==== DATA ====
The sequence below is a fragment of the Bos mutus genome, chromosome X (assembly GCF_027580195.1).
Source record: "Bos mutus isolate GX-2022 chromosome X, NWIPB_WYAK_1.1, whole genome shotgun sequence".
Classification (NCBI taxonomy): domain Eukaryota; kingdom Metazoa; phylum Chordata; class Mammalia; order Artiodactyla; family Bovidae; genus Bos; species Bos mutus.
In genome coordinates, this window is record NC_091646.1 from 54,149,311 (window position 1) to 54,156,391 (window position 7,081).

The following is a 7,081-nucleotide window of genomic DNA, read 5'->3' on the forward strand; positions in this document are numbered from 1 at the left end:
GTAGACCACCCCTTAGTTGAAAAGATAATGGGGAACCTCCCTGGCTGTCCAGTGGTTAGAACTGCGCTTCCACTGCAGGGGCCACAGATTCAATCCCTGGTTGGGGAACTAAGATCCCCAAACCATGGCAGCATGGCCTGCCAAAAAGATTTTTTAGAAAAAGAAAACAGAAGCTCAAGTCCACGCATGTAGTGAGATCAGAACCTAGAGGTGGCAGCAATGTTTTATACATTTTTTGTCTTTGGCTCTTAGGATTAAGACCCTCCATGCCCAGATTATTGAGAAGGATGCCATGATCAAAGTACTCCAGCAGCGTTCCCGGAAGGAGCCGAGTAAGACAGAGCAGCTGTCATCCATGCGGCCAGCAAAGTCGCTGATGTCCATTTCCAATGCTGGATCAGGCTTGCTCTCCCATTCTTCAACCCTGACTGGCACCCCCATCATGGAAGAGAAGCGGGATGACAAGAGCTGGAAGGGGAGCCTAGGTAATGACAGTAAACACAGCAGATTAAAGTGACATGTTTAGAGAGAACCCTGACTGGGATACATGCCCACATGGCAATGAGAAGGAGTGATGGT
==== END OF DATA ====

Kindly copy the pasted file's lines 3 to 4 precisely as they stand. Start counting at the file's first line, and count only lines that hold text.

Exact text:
Classification (NCBI taxonomy): domain Eukaryota; kingdom Metazoa; phylum Chordata; class Mammalia; order Artiodactyla; family Bovidae; genus Bos; species Bos mutus.
In genome coordinates, this window is record NC_091646.1 from 54,149,311 (window position 1) to 54,156,391 (window position 7,081).